The idea that government could redistribute income willy-nilly with impunity did not originate with Senator Bernie Sanders. On the contrary, it may have begun with two of the most famous 19th Century economists, David Ricardo and John Stuart Mill. Karl Marx, on the other side, found the idea preposterous, calling it “vulgar socialism.”
Mill wrote, “The laws and conditions of the production of wealth partake of the character of physical truths. There is nothing optional or arbitrary about them… . It is not so with the Distribution of Wealth. That is a matter of human institution only. The things once there, mankind, individually, can do with them as they like.”
Mill’s distinction between production and distribution appears to encourage the view that any sort of government intervention in distribution is utterly harmless – a free lunch. But redistribution aims to take money from people who earned it and give it to those who did not. And that, of course, has adverse effects on the incentives of those who receive the government’s benefits and on taxpayers who finance those benefits.
David Ricardo had earlier made the identical mistake. In his 1936 book The Good Society (p. 196), Walter Lippmann criticized Ricardo as being “not concerned with the increase of wealth, for wealth was increasing and the economists did not need to worry about that.” But Ricardo saw income distribution as an interesting issue of political economy and “set out to ascertain ‘the laws which determine the division of the produce of industry among the classes who concur in its formation.’
Lippmann wisely argued that, “separating the production of wealth from the distribution of wealth” was “almost certainly an error. For the amount of wealth which is available for distribution cannot in fact be separated from the proportions in which it is distributed… . Moreover, the proportion in which wealth is distributed must have an effect on the amount produced.”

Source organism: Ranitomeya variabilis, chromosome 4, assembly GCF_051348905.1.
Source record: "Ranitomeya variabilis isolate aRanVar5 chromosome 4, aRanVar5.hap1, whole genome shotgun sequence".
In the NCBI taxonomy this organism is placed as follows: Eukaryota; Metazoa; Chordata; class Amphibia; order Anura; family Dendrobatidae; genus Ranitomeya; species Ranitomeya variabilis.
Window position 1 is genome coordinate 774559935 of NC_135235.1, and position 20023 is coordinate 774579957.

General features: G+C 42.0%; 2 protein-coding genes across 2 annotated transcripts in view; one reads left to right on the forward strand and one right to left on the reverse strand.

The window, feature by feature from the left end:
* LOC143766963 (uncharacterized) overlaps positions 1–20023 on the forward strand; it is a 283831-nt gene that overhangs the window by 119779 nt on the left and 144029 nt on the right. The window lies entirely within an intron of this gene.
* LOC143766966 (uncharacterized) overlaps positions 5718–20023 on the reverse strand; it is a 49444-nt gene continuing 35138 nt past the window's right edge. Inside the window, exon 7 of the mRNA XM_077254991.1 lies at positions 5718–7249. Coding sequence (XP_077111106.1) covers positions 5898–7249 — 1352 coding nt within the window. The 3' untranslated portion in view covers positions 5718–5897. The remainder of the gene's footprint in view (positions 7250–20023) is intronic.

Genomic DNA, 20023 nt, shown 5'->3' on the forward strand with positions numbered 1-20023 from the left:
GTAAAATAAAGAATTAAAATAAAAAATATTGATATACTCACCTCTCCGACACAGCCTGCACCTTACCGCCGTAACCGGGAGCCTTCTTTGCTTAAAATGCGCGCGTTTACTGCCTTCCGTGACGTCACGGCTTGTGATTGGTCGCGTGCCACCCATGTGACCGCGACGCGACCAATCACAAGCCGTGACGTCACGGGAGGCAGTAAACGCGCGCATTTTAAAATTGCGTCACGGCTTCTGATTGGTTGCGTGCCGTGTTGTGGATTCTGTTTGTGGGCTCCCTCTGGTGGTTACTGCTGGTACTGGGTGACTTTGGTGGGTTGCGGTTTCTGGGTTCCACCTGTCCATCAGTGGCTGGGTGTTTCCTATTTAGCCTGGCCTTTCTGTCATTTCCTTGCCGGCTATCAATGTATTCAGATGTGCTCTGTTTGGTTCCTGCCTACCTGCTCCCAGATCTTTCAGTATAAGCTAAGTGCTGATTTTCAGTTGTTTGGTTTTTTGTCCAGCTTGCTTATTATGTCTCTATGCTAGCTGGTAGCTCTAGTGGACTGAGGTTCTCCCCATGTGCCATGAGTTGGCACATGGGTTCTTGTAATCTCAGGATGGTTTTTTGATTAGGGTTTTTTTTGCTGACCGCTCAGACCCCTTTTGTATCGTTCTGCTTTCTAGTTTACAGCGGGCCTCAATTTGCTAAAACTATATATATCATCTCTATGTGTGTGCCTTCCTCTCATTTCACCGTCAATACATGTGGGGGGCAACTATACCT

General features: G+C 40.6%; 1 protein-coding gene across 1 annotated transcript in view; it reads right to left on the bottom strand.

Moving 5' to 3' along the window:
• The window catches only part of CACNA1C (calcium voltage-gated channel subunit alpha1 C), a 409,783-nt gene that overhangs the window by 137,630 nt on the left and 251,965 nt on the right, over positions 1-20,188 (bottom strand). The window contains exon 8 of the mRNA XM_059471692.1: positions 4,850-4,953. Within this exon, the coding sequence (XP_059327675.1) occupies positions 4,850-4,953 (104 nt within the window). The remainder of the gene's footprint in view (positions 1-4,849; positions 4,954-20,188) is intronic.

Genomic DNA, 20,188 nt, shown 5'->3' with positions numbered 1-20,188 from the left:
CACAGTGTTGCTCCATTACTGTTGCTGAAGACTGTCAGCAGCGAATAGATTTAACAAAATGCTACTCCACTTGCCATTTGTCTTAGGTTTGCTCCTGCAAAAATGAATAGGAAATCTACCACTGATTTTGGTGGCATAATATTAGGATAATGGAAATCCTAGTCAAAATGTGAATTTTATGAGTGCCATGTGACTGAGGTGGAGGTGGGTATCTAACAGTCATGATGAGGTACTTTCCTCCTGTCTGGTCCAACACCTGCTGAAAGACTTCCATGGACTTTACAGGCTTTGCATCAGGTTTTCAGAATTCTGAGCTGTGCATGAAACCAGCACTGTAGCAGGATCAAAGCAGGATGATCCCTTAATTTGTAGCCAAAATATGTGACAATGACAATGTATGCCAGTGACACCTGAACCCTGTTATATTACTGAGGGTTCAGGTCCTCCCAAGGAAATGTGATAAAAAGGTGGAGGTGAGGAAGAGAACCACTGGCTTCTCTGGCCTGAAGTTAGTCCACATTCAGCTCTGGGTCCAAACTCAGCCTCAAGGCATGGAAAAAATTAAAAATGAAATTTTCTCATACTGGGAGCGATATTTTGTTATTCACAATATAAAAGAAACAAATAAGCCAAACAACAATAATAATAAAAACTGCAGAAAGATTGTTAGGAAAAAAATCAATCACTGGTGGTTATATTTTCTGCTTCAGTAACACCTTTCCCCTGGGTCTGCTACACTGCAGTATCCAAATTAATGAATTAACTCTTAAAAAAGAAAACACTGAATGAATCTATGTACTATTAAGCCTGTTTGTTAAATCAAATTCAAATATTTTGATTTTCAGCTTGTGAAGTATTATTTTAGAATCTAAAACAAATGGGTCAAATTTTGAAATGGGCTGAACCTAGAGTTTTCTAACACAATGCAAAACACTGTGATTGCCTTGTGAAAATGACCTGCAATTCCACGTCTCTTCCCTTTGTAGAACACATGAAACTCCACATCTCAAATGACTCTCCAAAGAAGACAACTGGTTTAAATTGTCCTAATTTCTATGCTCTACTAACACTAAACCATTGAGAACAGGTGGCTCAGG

The third classical economist to address this issue was Karl Marx. There were many fatal flaws in Marxism, including the whole notion that a society is divided into two armies – workers and capitalists. Late in his career, however, Marx wrote a fascinating 1875 letter to his allies in the German Social Democratic movement criticizing a redistributionist scheme he found unworkable. In this famous “Critique of the Gotha Program,” Marx was highly critical of “vulgar socialism” and considered the whole notion of “fair distribution” to be “obsolete verbal rubbish.” In response to the Gotha’s program claim that society’s production should be equally distributed to all, Marx asked, “To those who do not work as well? … But one man is superior to another physically or mentally and so supplies more labor in the same time, or can labor for a longer time… . This equal right is an unequal right for unequal labor… It is, therefore, a right to inequality…”